Under a block grant, these programs would be turned over to the states so each state could design the program for themselves. States would be free to change the standards of eligibility, benefit levels, so that some states may be viewed as less or more generous than others. States could also each develop their own list of eligible foods or nutrition criteria, work requirements or time limits eliminating any national uniformity.
In the end, if the suggested block grant is implemented irrespective of the economy, there is likely to be less money spent on food. Cheaper foods are likely to be purchased to stretch the food dollar. There are some grocery stores that are located in poorer neighborhoods that are largely dependent upon the sale of food items using SNAP benefits. If those customers buy less, it is reasonable to ask if those stores will remain.
And if a block grant is imposed for these programs, can a block grant for school lunch, school breakfast, and WIC be far behind?
In short, we believe that block grants for food programs are a bad idea because: 1. they will significantly cut benefits below what is needed; and 2. each state could have their own individual standards for nutritional criteria and other key program requirements.
President Richard Nixon was the first President to recognize the fight against hunger as a federal responsibility. Addressing the White House Conference on Food, Nutrition and Health, on December 2, 1968 he said:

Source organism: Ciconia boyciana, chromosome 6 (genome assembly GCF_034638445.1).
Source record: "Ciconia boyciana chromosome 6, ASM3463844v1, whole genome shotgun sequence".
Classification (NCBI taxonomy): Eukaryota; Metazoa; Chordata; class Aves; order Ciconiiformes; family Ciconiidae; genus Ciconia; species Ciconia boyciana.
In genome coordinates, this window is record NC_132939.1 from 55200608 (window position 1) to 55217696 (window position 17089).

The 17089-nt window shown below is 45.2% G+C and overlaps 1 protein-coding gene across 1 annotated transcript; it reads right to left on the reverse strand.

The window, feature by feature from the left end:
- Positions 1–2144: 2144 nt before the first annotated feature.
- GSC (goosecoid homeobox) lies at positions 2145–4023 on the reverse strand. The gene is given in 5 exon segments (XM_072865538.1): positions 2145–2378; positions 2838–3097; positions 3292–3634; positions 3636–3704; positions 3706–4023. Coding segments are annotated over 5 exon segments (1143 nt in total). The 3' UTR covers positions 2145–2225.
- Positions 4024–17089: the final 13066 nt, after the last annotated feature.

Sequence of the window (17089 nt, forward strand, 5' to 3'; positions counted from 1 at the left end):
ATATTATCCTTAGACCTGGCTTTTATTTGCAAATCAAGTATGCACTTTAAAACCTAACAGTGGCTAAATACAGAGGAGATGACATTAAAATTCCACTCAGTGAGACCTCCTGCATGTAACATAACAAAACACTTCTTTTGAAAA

“The moment is at hand to put an end to hunger in America…for all time. Speaking for this Administration, I not only accept the responsibility, I claim the responsibility.
“Malnourishment is a national concern…. First of all there is a moral imperative: Our national conscience requires it…..Even in purely practical terms there are compelling considerations requiring the challenge to be met. A child ill fed is dulled in curiosity, lower in stamina, distracted from learning. A worker ill-fed is less productive, more often absent from work. The mounting cost of medical care for diet-related illnesses; remedial education required to overcome diet related slowness in school; all of these place a heavy economic burden on a society as a whole.”
In the wake of the White House Conference, the U. S. Senate, Select Committee on Nutrition, under the bipartisan leadership of Senators George McGovern and Bob Dole, crafted a series of legislation to strengthen and expand federal food assistance. Today, these programs provide a safety net against hunger, particularly during these difficult economic times. And as we enter a global economy where there is a premium on a skilled and productive work force let us remember Nixon’s words. Hungry children simply cannot learn….no matter how good the teacher in the classroom.
Our nation has made great progress in the fight against hunger. Block grants would be a major retreat. Let’s stay the course and recognize food assistance as a high, national, bipartisan priority.
About the Authors: Marshall Matz serves on the Board of the World Food Program—US; the Congressional Hunger Center and the Global Child Nutrition Foundation. He is a partner at OFW Law in Washington, D.C.email@example.com.